(CN) — Scientists say they have cracked the code between sleep and stress.
Using an animal model involving mice, researchers from NYU Abu Dhabi's Laboratory of Neural Systems and Behavior claim to have demonstrated how abnormal sleep patterns can predict a person’s vulnerability to stress.
Published in the journal Frontiers in Neuroscience, the study by NYUAD assistant professor Dipesh Chaudhury and research associate Basma Radwan describes their utilization of a mouse model to demonstrate how disruptions in non-rapid eye movement sleep increases vulnerability to chronic stress.
The findings may potentially lead to sleep tests that identify susceptibility and resilience in humans, study authors say.
Stress and a lack of sleep can severely impact physical and mental health, according to the U.S. Centers for Disease Control and Prevention. Research has shown that sleep facilitates various bodily processes, including muscle repair and such mental tasks as concentration.
During the study, researchers identified sleep characteristics of mice before and after experiencing “chronic social defeat” stress, or CSD. CSD causes chronic stress in animals and humans, significantly changing behavior, brain function, physiology, hormone levels and health.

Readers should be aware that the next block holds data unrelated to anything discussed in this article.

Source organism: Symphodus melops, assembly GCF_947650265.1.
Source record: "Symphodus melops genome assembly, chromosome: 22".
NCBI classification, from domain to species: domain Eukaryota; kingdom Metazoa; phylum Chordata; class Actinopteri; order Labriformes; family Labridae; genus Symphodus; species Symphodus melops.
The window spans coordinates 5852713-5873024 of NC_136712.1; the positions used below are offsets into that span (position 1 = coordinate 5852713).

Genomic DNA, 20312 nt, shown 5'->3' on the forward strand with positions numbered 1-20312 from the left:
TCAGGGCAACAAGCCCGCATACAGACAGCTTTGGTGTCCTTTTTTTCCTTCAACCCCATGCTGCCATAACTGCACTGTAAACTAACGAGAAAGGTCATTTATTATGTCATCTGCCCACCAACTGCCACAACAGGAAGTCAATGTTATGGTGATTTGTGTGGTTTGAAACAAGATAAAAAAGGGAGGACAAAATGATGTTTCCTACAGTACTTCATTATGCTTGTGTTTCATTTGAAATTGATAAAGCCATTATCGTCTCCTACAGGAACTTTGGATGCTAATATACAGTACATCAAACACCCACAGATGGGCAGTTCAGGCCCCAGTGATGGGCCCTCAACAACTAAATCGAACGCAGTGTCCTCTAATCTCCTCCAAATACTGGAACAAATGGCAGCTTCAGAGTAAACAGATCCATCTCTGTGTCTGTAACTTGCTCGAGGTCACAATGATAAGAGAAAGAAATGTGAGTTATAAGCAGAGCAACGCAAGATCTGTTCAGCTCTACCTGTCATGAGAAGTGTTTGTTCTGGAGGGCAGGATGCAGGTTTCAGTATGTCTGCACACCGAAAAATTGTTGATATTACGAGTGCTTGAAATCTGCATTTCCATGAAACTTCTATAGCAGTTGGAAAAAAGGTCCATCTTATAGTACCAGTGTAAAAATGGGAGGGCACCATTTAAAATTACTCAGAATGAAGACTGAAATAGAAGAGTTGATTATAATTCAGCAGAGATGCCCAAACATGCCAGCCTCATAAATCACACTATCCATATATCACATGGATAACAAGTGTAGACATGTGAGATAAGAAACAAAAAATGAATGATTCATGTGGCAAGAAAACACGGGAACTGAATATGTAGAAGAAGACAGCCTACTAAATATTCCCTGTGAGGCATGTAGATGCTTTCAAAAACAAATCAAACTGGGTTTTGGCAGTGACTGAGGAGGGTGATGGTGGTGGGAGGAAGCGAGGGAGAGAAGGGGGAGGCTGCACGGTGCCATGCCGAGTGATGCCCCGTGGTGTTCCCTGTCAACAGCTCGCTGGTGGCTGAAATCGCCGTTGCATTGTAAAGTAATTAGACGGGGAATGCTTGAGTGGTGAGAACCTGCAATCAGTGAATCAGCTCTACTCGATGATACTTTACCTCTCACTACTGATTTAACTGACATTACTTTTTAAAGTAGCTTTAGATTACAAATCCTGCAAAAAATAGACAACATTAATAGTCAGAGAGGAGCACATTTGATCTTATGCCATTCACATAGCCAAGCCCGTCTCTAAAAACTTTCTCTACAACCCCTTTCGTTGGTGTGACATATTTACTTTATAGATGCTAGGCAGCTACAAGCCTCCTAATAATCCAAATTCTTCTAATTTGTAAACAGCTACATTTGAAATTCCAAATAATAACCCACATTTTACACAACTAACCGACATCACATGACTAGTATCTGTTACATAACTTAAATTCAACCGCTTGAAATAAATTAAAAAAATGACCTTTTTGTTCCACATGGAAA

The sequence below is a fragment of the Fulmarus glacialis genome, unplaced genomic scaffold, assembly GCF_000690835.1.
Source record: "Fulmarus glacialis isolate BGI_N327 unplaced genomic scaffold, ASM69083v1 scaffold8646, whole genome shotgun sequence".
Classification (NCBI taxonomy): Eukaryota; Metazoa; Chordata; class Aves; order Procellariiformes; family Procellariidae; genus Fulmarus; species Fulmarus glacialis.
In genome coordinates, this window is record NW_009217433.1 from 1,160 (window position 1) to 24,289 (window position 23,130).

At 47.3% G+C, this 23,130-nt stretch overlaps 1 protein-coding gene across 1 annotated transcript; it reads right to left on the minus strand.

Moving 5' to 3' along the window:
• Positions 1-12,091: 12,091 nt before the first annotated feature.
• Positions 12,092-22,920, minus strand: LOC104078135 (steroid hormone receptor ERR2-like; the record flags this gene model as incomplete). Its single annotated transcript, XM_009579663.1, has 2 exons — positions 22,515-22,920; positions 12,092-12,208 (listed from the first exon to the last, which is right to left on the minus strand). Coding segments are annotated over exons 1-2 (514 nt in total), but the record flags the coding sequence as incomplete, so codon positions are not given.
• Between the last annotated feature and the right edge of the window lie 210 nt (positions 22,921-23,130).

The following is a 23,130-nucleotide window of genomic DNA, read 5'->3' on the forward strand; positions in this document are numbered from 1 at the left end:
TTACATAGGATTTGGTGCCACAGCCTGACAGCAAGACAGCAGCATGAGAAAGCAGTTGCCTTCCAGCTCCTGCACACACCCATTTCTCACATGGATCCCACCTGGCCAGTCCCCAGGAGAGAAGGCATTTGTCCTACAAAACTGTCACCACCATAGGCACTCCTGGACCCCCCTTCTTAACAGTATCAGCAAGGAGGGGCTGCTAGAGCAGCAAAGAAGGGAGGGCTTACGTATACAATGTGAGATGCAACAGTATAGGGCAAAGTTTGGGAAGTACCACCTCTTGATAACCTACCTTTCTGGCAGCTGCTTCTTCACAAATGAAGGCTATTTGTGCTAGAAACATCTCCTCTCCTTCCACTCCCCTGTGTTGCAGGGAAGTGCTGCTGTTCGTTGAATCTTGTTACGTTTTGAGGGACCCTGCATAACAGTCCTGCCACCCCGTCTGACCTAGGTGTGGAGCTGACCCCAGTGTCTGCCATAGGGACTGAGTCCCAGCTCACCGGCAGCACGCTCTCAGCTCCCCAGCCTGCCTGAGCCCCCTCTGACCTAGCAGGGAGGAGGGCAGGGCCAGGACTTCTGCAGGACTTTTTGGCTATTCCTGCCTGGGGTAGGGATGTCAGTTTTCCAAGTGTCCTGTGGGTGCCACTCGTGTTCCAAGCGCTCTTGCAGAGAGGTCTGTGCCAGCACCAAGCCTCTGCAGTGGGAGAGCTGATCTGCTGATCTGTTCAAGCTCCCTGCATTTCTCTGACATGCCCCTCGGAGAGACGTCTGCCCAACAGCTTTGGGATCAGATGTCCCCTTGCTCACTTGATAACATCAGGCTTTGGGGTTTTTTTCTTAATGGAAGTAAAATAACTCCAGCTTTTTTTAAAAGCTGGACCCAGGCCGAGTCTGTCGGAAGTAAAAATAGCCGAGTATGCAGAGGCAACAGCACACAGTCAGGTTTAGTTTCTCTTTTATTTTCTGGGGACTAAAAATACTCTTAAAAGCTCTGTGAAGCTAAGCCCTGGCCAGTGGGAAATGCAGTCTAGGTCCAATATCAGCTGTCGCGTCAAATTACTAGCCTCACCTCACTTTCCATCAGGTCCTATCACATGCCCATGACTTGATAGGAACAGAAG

Post-stress, the social behavior of mice in the experiments was classified in two main phenotypes: those susceptible to stress that displayed social avoidance and those capable of handling stress.
“Mice susceptible to stress displayed increased fragmentation of non-rapid eye movement (NREM) sleep from increased switching between NREM and wake and shorter average duration of NREM bouts, relative to mice resilient to stress,” according to the study.
Scientific analysis showed that pre-stress features from both phenotypes of mice predicted susceptibility to stress with more than 80% accuracy.
“Post-CSD, susceptible mice maintained high NREM fragmentation during the light and dark phase while resilient mice exhibited high NREM fragmentation only in the dark.”
Researchers say the findings demonstrate that mice susceptible to CSD stress “exhibit pre-existing abnormal sleep/wake characteristics” prior to experiencing stress, while subsequent exposure to stress further impairs sleep and a healthy response to difficult situations.
“Our study is the first to provide an animal model to investigate the relationship between poor sleep continuity and vulnerability to chronic stress and depressive disorders,” said Chaudhury and Radwan in a statement.
“This marker of vulnerability to stress opens up avenues for many possible future studies that could further explain the underlying molecular processes and neural circuitry that lead to mood disorders.”
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